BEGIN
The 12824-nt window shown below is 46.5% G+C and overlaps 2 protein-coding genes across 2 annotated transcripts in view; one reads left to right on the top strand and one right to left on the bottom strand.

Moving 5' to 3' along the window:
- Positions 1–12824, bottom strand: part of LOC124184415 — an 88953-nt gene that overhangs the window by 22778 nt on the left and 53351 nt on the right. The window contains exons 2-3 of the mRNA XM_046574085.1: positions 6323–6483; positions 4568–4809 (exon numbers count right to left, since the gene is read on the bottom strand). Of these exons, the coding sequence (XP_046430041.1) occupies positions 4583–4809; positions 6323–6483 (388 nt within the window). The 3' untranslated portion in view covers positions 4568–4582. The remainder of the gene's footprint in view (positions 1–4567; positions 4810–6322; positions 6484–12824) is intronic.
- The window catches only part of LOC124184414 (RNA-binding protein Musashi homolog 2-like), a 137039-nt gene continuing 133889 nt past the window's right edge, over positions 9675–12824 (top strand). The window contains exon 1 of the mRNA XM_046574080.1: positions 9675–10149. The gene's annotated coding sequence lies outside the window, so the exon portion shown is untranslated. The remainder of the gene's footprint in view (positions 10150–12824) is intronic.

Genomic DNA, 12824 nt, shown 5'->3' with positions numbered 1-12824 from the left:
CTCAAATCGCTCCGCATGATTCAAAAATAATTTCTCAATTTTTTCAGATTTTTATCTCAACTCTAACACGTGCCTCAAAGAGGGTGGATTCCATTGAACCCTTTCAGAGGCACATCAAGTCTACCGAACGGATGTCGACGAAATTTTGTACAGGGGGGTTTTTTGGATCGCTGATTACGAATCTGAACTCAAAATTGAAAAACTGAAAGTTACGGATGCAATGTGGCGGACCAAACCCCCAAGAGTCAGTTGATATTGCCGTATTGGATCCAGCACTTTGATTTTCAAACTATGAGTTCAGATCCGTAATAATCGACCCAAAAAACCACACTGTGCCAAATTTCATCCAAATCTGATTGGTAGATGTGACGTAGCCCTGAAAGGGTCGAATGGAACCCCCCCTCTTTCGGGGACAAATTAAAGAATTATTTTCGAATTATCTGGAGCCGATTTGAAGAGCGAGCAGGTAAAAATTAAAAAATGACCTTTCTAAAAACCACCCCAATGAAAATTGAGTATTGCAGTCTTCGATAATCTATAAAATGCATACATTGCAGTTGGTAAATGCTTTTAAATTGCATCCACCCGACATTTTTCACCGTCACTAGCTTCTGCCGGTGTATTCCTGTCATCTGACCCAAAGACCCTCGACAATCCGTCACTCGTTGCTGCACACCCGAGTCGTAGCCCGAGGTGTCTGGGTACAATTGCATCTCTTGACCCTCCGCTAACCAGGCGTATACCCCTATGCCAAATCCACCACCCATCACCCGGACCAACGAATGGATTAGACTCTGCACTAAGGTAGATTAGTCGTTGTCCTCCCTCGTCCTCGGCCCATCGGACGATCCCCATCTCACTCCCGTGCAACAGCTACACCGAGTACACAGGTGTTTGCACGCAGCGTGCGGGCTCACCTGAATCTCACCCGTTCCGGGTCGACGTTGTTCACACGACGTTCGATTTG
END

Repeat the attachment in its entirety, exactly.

The 12824-nt window shown below is 46.5% G+C and overlaps 2 protein-coding genes across 2 annotated transcripts in view; one reads left to right on the top strand and one right to left on the bottom strand.

Moving 5' to 3' along the window:
- Positions 1–12824, bottom strand: part of LOC124184415 — an 88953-nt gene that overhangs the window by 22778 nt on the left and 53351 nt on the right. The window contains exons 2-3 of the mRNA XM_046574085.1: positions 6323–6483; positions 4568–4809 (exon numbers count right to left, since the gene is read on the bottom strand). Of these exons, the coding sequence (XP_046430041.1) occupies positions 4583–4809; positions 6323–6483 (388 nt within the window). The 3' untranslated portion in view covers positions 4568–4582. The remainder of the gene's footprint in view (positions 1–4567; positions 4810–6322; positions 6484–12824) is intronic.
- The window catches only part of LOC124184414 (RNA-binding protein Musashi homolog 2-like), a 137039-nt gene continuing 133889 nt past the window's right edge, over positions 9675–12824 (top strand). The window contains exon 1 of the mRNA XM_046574080.1: positions 9675–10149. The gene's annotated coding sequence lies outside the window, so the exon portion shown is untranslated. The remainder of the gene's footprint in view (positions 10150–12824) is intronic.

Genomic DNA, 12824 nt, shown 5'->3' with positions numbered 1-12824 from the left:
CTCAAATCGCTCCGCATGATTCAAAAATAATTTCTCAATTTTTTCAGATTTTTATCTCAACTCTAACACGTGCCTCAAAGAGGGTGGATTCCATTGAACCCTTTCAGAGGCACATCAAGTCTACCGAACGGATGTCGACGAAATTTTGTACAGGGGGGTTTTTTGGATCGCTGATTACGAATCTGAACTCAAAATTGAAAAACTGAAAGTTACGGATGCAATGTGGCGGACCAAACCCCCAAGAGTCAGTTGATATTGCCGTATTGGATCCAGCACTTTGATTTTCAAACTATGAGTTCAGATCCGTAATAATCGACCCAAAAAACCACACTGTGCCAAATTTCATCCAAATCTGATTGGTAGATGTGACGTAGCCCTGAAAGGGTCGAATGGAACCCCCCCTCTTTCGGGGACAAATTAAAGAATTATTTTCGAATTATCTGGAGCCGATTTGAAGAGCGAGCAGGTAAAAATTAAAAAATGACCTTTCTAAAAACCACCCCAATGAAAATTGAGTATTGCAGTCTTCGATAATCTATAAAATGCATACATTGCAGTTGGTAAATGCTTTTAAATTGCATCCACCCGACATTTTTCACCGTCACTAGCTTCTGCCGGTGTATTCCTGTCATCTGACCCAAAGACCCTCGACAATCCGTCACTCGTTGCTGCACACCCGAGTCGTAGCCCGAGGTGTCTGGGTACAATTGCATCTCTTGACCCTCCGCTAACCAGGCGTATACCCCTATGCCAAATCCACCACCCATCACCCGGACCAACGAATGGATTAGACTCTGCACTAAGGTAGATTAGTCGTTGTCCTCCCTCGTCCTCGGCCCATCGGACGATCCCCATCTCACTCCCGTGCAACAGCTACACCGAGTACACAGGTGTTTGCACGCAGCGTGCGGGCTCACCTGAATCTCACCCGTTCCGGGTCGACGTTGTTCACACGACGTTCGATTTG